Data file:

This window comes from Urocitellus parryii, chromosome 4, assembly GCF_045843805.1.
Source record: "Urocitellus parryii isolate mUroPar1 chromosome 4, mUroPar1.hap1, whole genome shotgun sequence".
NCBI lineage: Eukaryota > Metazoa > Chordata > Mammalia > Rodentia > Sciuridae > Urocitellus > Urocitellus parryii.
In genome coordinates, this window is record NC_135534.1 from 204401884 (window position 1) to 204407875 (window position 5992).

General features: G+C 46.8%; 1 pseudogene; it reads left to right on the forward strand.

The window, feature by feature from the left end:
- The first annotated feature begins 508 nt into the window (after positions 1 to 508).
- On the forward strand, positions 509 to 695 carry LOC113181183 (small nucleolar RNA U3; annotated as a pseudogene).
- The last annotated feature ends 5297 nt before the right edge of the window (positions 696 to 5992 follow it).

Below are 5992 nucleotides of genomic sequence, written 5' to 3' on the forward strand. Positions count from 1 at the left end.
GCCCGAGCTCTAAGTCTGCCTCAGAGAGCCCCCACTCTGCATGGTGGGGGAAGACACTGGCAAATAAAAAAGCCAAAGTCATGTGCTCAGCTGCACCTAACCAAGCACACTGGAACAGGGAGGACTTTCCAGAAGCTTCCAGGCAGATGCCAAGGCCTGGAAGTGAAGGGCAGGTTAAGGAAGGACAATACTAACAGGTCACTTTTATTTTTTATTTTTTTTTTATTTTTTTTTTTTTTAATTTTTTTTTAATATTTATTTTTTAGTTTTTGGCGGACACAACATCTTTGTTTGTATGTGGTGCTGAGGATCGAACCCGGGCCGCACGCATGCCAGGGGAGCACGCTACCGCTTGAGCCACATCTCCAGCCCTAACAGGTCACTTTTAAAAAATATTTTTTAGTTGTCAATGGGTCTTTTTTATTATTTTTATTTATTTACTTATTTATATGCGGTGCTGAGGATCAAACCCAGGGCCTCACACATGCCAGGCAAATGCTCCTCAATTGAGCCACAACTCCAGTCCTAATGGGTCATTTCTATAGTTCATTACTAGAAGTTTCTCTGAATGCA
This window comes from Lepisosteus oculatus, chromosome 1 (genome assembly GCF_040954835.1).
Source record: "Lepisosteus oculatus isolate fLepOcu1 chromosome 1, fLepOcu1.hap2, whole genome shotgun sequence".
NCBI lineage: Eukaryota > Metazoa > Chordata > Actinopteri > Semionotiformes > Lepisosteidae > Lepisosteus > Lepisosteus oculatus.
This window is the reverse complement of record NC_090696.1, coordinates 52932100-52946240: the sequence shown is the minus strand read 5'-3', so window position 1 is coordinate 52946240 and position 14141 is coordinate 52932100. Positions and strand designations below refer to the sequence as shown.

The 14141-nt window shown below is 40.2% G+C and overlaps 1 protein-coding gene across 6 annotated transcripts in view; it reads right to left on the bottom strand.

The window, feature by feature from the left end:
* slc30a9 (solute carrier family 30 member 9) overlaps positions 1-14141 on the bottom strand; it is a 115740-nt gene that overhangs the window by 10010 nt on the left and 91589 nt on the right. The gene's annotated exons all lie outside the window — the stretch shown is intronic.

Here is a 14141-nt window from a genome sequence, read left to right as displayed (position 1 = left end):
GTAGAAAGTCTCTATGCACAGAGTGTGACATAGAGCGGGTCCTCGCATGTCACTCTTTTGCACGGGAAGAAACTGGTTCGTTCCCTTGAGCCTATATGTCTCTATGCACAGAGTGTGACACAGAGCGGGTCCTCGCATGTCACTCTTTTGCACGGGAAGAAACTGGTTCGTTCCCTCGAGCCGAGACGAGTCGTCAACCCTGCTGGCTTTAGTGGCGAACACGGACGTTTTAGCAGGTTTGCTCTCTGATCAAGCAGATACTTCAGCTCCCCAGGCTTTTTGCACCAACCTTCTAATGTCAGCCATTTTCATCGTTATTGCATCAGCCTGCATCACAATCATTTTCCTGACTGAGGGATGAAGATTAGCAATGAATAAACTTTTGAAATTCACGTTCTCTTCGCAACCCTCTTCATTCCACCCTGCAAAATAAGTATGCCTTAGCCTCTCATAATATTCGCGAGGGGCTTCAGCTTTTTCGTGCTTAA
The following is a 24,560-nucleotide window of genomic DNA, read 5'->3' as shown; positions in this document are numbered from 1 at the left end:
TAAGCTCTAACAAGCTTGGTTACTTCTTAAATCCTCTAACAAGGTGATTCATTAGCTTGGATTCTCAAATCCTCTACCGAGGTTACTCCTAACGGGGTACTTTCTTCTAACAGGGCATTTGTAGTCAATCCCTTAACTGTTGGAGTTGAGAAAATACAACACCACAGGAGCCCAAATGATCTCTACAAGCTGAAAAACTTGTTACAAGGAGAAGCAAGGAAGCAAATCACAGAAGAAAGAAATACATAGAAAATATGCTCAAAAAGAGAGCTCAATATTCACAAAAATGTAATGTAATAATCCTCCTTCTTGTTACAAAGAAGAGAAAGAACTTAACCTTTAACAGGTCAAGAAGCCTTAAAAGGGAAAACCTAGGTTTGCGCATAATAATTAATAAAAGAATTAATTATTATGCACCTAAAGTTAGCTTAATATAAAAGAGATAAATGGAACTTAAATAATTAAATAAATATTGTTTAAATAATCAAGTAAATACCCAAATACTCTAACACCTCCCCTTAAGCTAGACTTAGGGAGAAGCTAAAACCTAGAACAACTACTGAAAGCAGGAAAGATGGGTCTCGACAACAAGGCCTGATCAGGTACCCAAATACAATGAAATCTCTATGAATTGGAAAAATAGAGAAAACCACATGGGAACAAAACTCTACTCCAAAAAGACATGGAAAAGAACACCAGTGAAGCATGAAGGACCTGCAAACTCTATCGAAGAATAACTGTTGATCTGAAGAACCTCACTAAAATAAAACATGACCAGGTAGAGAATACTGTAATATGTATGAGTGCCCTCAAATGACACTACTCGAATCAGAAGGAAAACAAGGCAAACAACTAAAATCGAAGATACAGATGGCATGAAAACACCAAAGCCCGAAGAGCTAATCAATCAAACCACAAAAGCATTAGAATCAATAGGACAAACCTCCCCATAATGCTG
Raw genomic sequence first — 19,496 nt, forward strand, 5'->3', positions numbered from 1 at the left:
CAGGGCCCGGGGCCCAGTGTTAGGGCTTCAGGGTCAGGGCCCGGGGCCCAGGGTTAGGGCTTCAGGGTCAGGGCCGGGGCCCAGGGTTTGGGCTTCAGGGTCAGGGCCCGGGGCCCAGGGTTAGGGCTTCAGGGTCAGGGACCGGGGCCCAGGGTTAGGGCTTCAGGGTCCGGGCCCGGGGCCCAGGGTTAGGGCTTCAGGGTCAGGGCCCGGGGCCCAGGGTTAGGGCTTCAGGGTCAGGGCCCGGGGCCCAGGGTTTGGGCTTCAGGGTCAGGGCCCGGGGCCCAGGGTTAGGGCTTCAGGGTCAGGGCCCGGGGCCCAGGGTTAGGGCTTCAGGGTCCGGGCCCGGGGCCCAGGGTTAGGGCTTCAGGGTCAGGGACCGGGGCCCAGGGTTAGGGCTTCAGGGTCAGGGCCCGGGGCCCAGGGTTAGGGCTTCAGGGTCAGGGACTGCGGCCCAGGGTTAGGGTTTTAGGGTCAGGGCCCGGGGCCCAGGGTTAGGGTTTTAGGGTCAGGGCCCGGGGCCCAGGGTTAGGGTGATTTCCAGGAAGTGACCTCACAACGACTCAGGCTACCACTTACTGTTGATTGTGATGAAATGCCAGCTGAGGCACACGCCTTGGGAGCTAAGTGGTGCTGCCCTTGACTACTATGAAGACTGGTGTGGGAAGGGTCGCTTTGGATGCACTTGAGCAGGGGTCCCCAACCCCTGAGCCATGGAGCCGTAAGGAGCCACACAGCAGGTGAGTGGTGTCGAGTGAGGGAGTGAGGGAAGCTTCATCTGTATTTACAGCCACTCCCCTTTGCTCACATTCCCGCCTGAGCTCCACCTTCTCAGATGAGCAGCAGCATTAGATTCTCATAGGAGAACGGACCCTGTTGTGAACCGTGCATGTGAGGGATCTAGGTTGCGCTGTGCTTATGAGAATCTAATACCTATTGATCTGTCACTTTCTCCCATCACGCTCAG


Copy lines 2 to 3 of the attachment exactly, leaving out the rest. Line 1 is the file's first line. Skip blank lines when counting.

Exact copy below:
Source record: "Urocitellus parryii isolate mUroPar1 chromosome 4, mUroPar1.hap1, whole genome shotgun sequence".
NCBI lineage: Eukaryota > Metazoa > Chordata > Mammalia > Rodentia > Sciuridae > Urocitellus > Urocitellus parryii.